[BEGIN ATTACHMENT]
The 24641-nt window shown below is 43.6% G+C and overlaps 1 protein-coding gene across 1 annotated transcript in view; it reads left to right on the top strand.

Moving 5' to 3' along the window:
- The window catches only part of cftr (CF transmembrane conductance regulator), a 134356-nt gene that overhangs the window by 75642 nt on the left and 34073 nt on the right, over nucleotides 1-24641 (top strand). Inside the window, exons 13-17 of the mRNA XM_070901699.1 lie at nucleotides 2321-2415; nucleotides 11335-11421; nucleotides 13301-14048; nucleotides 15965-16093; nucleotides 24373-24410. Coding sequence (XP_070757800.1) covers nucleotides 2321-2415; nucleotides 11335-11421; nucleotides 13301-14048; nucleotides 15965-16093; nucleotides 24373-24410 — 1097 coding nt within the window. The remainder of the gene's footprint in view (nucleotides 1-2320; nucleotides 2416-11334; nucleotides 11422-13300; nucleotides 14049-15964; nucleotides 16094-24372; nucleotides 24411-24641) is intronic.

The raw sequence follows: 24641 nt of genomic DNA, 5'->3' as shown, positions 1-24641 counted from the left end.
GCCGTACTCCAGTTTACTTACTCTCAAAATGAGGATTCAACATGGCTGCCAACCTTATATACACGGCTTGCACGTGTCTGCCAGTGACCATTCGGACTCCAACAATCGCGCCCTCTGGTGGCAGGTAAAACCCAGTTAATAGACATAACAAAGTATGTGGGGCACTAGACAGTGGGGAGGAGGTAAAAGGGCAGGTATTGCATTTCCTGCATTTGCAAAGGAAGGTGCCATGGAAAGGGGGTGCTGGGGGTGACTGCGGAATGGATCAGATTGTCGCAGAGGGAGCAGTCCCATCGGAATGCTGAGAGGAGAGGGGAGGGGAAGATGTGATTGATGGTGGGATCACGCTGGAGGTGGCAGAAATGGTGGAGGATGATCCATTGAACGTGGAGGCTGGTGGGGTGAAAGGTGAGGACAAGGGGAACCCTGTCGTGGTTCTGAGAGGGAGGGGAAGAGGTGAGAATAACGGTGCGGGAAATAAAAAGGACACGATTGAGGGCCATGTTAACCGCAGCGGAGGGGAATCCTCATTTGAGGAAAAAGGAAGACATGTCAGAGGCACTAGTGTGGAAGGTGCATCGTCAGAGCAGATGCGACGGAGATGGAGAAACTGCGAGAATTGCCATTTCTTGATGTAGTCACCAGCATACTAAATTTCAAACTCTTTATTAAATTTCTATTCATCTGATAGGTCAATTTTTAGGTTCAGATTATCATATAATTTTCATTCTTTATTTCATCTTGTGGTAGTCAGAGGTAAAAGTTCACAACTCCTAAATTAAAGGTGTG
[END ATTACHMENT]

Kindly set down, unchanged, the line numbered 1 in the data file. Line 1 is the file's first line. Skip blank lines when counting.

The 24641-nt window shown below is 43.6% G+C and overlaps 1 protein-coding gene across 1 annotated transcript in view; it reads left to right on the top strand.